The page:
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Neurology. 2004 Feb 10;62(3):445-50.

Long-term reproductive endocrine health in young women with epilepsy during puberty.

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Department of Pediatrics, University of Oulu, Finland.



To evaluate the outcome of epilepsy and later reproductive endocrine health in girls who had epilepsy during puberty, using a population-based controlled study.


Sixty-nine patients (88%) and 51 control subjects (94%) of previously identified cohorts of 78 girls with epilepsy and 54 healthy control girls participated in this study (initial age 8 to 18.5 years, at follow-up 12.5 to 25.8 years). Thirty-five of the patients were initially taking valproate (VPA), 17 carbamazepine, and 17 oxcarbazepine as monotherapy. Most of the patients (61%) were off medication. All the subjects were examined clinically, the medical and menstrual histories were obtained, ovarian ultrasonography was examined, and serum reproductive hormone concentrations were analyzed.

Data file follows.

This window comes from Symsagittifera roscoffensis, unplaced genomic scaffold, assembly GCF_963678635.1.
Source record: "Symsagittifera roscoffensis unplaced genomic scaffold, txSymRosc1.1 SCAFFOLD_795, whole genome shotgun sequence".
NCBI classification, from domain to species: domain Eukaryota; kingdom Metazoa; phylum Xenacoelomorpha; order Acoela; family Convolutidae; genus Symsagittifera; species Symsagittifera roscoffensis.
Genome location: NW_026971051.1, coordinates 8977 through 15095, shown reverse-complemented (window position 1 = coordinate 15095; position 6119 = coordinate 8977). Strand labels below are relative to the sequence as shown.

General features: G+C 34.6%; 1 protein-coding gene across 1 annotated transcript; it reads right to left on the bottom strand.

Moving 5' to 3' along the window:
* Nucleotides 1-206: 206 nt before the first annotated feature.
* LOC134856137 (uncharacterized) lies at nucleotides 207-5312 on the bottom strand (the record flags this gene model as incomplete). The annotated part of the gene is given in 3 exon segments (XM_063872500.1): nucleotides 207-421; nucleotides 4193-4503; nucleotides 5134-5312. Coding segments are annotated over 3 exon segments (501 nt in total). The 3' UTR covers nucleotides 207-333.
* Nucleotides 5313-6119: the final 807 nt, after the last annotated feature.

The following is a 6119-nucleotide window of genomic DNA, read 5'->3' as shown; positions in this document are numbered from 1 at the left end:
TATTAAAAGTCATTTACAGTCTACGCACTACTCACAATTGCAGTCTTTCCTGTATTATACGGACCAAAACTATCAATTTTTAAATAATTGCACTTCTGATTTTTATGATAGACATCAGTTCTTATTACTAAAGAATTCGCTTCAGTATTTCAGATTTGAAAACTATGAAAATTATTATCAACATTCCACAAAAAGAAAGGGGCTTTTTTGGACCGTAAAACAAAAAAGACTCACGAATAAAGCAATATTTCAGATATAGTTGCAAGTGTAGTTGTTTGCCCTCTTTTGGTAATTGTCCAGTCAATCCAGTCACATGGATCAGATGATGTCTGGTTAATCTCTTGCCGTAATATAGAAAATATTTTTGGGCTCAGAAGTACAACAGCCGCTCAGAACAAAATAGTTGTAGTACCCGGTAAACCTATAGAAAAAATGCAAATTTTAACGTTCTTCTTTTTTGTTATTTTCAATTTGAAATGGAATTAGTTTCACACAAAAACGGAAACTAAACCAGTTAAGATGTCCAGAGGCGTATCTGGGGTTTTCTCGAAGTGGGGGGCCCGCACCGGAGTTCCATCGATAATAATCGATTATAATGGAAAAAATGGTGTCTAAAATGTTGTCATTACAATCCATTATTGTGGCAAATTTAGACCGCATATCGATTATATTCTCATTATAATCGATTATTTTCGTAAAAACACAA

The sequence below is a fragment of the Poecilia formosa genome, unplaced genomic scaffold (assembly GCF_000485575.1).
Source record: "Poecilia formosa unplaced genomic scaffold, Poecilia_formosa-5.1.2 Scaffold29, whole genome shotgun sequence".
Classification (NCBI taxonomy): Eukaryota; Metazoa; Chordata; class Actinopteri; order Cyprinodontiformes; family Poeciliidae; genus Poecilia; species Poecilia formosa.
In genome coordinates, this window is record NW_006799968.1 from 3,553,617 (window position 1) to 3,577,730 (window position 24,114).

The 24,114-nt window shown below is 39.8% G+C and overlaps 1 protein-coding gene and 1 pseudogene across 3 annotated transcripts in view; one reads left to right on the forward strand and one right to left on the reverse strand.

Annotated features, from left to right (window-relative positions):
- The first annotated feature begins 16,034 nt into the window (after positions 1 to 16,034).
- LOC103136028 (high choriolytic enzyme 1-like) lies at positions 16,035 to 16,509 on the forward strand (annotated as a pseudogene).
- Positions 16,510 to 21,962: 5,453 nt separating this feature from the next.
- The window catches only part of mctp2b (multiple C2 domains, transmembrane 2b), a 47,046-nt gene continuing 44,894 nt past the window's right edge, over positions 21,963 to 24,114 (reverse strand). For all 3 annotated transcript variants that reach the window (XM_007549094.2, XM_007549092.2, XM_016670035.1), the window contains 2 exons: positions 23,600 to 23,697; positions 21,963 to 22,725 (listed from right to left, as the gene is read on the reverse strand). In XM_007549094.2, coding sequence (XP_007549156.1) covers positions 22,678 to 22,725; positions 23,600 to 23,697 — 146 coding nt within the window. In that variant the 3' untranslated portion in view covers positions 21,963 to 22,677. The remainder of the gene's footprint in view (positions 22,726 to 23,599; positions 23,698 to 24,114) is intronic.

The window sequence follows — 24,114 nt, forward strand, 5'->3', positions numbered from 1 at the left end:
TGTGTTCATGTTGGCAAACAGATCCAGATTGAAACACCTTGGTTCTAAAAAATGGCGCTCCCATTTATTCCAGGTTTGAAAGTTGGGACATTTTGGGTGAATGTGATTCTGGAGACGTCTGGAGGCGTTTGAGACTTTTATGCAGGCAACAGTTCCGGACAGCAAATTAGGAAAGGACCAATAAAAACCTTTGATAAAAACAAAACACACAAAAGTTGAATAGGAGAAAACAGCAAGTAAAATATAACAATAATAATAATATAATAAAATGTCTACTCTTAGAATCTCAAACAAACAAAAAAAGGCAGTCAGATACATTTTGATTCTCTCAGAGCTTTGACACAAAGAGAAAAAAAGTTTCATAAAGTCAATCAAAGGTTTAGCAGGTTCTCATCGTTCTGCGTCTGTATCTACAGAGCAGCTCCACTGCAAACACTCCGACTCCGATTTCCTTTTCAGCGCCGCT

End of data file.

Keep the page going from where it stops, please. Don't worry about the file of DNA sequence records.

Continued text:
There were no significant differences in laboratory or clinical findings between the patients off medication and the control subjects. Postpubertal patients on medication had higher serum testosterone (1.9 nmol/L, SD 0.7 nmol/L) and androstenedione (18.8 nmol/L, SD 15.2 nmol/L) levels than patients off medication (1.4 nmol/L, SD 0.5 nmol/L, and 9.5 nmol/L, SD 2.6 nmol/L) or control subjects (1.4 nmol/L, SD 0.5 nmol/L, and 10.2 nmol/L, SD 3.2 nmol/L) (all comparisons p < 0.02). All patients still on VPA had elevated serum androstenedione levels. Polycystic ovary syndrome was more common in patients on medication (38%; in 63% on VPA, in 25% on other medication) than in patients off medication (6%) or in controls (11%) (p = 0.005).


Epilepsy during pubertal maturation does not affect reproductive endocrine health in female subjects who discontinue the medication before adulthood. However, an increased prevalence of endocrine disorders is detected if the patients remain on antiepileptic drugs, especially VPA, until adulthood.

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